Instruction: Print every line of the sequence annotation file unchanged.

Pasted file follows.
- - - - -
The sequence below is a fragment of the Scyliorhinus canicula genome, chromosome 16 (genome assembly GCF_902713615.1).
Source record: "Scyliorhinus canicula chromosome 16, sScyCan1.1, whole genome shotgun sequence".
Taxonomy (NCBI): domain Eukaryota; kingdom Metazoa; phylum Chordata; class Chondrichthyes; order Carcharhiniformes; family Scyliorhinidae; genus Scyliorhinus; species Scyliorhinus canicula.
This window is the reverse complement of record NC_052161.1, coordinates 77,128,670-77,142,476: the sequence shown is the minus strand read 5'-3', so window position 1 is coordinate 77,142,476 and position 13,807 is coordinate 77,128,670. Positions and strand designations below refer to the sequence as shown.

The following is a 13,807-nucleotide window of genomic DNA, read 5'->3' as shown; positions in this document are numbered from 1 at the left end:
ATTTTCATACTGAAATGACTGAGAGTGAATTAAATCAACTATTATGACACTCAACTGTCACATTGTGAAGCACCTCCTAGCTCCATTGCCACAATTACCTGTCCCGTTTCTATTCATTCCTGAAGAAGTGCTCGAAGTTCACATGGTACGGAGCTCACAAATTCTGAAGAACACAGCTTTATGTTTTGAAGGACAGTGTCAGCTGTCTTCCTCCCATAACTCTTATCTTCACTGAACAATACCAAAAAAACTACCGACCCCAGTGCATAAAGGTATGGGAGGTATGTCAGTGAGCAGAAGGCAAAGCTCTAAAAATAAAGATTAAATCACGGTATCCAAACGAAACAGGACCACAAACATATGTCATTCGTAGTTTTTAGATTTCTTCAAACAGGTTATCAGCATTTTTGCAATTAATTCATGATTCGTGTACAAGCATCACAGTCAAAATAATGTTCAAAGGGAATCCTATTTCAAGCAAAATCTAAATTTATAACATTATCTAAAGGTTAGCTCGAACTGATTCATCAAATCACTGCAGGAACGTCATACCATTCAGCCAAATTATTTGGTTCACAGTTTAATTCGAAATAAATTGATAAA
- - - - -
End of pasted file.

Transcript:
The sequence below is a fragment of the Scyliorhinus canicula genome, chromosome 16 (genome assembly GCF_902713615.1).
Source record: "Scyliorhinus canicula chromosome 16, sScyCan1.1, whole genome shotgun sequence".
Taxonomy (NCBI): domain Eukaryota; kingdom Metazoa; phylum Chordata; class Chondrichthyes; order Carcharhiniformes; family Scyliorhinidae; genus Scyliorhinus; species Scyliorhinus canicula.
This window is the reverse complement of record NC_052161.1, coordinates 77,128,670-77,142,476: the sequence shown is the minus strand read 5'-3', so window position 1 is coordinate 77,142,476 and position 13,807 is coordinate 77,128,670. Positions and strand designations below refer to the sequence as shown.

The following is a 13,807-nucleotide window of genomic DNA, read 5'->3' as shown; positions in this document are numbered from 1 at the left end:
ATTTTCATACTGAAATGACTGAGAGTGAATTAAATCAACTATTATGACACTCAACTGTCACATTGTGAAGCACCTCCTAGCTCCATTGCCACAATTACCTGTCCCGTTTCTATTCATTCCTGAAGAAGTGCTCGAAGTTCACATGGTACGGAGCTCACAAATTCTGAAGAACACAGCTTTATGTTTTGAAGGACAGTGTCAGCTGTCTTCCTCCCATAACTCTTATCTTCACTGAACAATACCAAAAAAACTACCGACCCCAGTGCATAAAGGTATGGGAGGTATGTCAGTGAGCAGAAGGCAAAGCTCTAAAAATAAAGATTAAATCACGGTATCCAAACGAAACAGGACCACAAACATATGTCATTCGTAGTTTTTAGATTTCTTCAAACAGGTTATCAGCATTTTTGCAATTAATTCATGATTCGTGTACAAGCATCACAGTCAAAATAATGTTCAAAGGGAATCCTATTTCAAGCAAAATCTAAATTTATAACATTATCTAAAGGTTAGCTCGAACTGATTCATCAAATCACTGCAGGAACGTCATACCATTCAGCCAAATTATTTGGTTCACAGTTTAATTCGAAATAAATTGATAAA